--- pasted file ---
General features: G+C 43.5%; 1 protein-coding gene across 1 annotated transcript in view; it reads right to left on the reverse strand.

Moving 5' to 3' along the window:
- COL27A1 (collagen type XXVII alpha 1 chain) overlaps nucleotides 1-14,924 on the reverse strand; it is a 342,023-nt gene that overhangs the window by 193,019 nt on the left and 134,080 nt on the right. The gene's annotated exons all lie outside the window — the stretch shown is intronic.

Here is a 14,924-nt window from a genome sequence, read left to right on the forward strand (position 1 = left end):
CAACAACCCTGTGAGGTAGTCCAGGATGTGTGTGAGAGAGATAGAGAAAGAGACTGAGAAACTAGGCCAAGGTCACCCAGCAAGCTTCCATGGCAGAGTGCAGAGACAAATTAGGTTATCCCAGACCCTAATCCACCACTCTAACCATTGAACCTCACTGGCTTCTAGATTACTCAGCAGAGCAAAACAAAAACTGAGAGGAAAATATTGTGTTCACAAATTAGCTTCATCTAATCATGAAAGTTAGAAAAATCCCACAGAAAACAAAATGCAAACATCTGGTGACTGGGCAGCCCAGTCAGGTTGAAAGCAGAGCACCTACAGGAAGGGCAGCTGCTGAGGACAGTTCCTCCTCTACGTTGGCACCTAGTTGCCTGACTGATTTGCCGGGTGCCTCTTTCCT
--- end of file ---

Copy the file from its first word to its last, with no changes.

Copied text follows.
General features: G+C 43.5%; 1 protein-coding gene across 1 annotated transcript in view; it reads right to left on the reverse strand.

Moving 5' to 3' along the window:
- COL27A1 (collagen type XXVII alpha 1 chain) overlaps nucleotides 1-14,924 on the reverse strand; it is a 342,023-nt gene that overhangs the window by 193,019 nt on the left and 134,080 nt on the right. The gene's annotated exons all lie outside the window — the stretch shown is intronic.

Here is a 14,924-nt window from a genome sequence, read left to right on the forward strand (position 1 = left end):
CAACAACCCTGTGAGGTAGTCCAGGATGTGTGTGAGAGAGATAGAGAAAGAGACTGAGAAACTAGGCCAAGGTCACCCAGCAAGCTTCCATGGCAGAGTGCAGAGACAAATTAGGTTATCCCAGACCCTAATCCACCACTCTAACCATTGAACCTCACTGGCTTCTAGATTACTCAGCAGAGCAAAACAAAAACTGAGAGGAAAATATTGTGTTCACAAATTAGCTTCATCTAATCATGAAAGTTAGAAAAATCCCACAGAAAACAAAATGCAAACATCTGGTGACTGGGCAGCCCAGTCAGGTTGAAAGCAGAGCACCTACAGGAAGGGCAGCTGCTGAGGACAGTTCCTCCTCTACGTTGGCACCTAGTTGCCTGACTGATTTGCCGGGTGCCTCTTTCCT